Artificial Intelligence (AI) is an industrial tech buzzword that has been floating around for some time. But now, it’s more popular than ever thanks to increased data volumes, advanced algorithms, and improvements in computing power and storage. Artificial intelligence refers to a machine’s ability to perform cognitive functions that only a human mind would normally be able to do. In essence, it makes it possible for machines to learn from experience, adjust to new inputs, and perform human-like tasks. For instance, some artificial intelligence examples include self-driving cars, facial recognition on smart phones, and marketing chatbots. 

Artificial intelligence has become increasingly important in the manufacturing industry as it has the potential to transform it completely and provides many benefits. What’s more, it is said that artificial intelligence and manufacturing go hand in hand with each other since humans and machines work closely together in industrial manufacturing environments.

8. Machine Learning (ML)

Machine learning (ML) is an industrial tech buzzword that is closely related to artificial intelligence. In fact, machine learning is a branch of artificial intelligence and computer science that uses data and algorithms to copy the way that humans learn, gradually improving its accuracy. In other words, it is the study of making machines more human in terms of behaviour and decision-making skills. That is to say, machine learning allows systems to learn, make decisions, and improve from experience without being specifically programmed. How it works is good quality data is inputted into the machines, and different algorithms are used to create machine learning models to train the machines on this data. The choice of algorithm depends on the type of data available and the type of activity that needs to be automated.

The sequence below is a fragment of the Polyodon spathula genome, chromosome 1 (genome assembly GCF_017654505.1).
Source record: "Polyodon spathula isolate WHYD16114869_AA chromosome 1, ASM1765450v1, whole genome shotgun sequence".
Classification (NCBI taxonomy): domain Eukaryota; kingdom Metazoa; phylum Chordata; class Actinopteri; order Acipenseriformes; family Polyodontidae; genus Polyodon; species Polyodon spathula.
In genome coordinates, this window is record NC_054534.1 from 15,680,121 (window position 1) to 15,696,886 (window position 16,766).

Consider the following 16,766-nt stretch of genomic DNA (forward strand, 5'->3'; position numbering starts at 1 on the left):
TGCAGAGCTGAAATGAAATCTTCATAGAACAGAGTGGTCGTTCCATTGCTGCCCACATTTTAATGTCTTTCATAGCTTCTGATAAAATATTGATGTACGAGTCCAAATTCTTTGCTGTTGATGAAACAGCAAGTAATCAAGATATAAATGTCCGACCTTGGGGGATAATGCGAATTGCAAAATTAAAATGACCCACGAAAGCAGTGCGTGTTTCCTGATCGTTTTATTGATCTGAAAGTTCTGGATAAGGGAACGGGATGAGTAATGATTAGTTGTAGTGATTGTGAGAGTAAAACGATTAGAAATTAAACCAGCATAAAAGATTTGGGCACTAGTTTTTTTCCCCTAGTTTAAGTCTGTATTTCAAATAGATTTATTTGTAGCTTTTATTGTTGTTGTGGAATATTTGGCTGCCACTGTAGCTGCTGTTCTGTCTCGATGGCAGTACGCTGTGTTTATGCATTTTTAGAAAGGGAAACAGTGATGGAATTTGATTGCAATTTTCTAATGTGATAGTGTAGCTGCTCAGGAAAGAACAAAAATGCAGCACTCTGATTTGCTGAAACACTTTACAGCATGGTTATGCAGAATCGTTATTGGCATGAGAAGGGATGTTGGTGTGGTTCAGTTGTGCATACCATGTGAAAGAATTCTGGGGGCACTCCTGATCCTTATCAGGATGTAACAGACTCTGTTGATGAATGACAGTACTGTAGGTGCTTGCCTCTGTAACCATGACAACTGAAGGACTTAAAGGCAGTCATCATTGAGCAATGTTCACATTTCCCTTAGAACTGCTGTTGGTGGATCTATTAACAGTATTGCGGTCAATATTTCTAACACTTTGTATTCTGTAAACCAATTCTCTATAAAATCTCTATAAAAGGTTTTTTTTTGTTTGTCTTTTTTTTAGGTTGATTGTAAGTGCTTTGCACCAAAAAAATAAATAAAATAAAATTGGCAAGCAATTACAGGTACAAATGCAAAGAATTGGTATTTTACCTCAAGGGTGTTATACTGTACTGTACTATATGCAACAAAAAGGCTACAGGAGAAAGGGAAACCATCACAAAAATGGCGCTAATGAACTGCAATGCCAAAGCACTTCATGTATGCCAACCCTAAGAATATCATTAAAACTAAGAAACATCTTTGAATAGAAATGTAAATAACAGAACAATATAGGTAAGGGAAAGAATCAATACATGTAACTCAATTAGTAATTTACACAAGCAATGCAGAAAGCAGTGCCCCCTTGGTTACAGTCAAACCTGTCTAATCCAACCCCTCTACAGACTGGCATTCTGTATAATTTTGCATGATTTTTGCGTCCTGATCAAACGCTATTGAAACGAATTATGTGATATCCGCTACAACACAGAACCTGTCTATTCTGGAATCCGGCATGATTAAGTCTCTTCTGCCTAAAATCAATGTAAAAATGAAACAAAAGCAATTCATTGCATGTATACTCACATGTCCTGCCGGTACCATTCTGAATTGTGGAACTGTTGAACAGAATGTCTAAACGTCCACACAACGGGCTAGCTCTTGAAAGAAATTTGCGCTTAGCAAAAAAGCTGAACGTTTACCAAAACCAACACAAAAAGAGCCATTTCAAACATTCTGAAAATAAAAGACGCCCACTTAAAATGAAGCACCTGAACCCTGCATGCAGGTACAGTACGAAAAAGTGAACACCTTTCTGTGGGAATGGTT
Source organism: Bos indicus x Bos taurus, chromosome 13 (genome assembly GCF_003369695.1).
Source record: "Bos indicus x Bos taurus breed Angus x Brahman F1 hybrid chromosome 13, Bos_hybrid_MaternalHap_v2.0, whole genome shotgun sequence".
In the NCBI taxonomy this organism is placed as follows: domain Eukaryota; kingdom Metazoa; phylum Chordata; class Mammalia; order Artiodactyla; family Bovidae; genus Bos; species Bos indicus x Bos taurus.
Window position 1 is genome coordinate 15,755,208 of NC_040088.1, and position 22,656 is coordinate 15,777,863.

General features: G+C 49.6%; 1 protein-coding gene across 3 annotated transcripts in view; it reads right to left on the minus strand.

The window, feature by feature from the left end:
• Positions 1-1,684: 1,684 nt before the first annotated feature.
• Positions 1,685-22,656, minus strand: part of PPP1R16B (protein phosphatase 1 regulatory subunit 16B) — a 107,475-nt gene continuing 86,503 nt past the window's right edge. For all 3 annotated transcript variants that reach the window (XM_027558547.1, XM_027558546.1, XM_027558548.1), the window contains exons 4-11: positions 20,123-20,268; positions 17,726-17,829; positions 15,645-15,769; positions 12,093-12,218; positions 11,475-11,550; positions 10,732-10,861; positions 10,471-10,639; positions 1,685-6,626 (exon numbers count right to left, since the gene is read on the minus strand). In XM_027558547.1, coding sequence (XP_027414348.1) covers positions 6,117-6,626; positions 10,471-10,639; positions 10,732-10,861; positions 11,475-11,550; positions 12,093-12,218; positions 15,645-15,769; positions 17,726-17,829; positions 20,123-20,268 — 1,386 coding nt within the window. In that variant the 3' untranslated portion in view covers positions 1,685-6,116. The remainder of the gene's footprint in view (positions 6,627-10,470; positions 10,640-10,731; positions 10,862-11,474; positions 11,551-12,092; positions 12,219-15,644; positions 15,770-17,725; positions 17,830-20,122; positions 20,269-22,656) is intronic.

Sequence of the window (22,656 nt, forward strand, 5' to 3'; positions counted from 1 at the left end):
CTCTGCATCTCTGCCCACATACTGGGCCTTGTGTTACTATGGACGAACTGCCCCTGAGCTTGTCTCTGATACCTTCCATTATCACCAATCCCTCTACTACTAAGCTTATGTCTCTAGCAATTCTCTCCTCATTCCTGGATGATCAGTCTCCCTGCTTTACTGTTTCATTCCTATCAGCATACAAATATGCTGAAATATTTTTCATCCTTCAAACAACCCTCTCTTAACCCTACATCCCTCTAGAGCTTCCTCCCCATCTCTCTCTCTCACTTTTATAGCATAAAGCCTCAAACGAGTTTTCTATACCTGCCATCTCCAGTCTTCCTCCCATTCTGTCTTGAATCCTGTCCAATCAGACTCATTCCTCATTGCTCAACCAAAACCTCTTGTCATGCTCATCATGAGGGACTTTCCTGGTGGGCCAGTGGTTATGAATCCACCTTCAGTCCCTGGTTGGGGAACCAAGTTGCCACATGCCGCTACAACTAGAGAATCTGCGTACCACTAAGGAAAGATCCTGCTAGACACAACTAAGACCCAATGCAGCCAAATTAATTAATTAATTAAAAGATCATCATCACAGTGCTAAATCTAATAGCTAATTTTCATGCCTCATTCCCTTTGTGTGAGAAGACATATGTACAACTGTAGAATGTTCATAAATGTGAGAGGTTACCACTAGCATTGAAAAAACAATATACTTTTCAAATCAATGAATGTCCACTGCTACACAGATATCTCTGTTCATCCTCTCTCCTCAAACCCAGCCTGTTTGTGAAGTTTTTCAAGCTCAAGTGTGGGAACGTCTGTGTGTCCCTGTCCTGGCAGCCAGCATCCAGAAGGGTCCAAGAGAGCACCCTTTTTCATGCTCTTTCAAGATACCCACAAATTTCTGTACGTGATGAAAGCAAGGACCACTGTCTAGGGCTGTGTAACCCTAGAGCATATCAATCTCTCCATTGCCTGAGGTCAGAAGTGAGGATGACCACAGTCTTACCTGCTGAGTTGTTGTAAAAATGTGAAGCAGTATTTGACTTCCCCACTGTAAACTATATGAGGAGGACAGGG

Like artificial intelligence, machine learning has the ability to transform the manufacturing industry as it can be used for quality control, automation, and customization. For example, before an end product reaches the customer, machine learning can be used to detect defects to ensure customer satisfaction. It can also be used to automate repetitive tasks such as assembly line work (like screwing a bolt onto a wheel) so that frontline workers can focus on other complex tasks.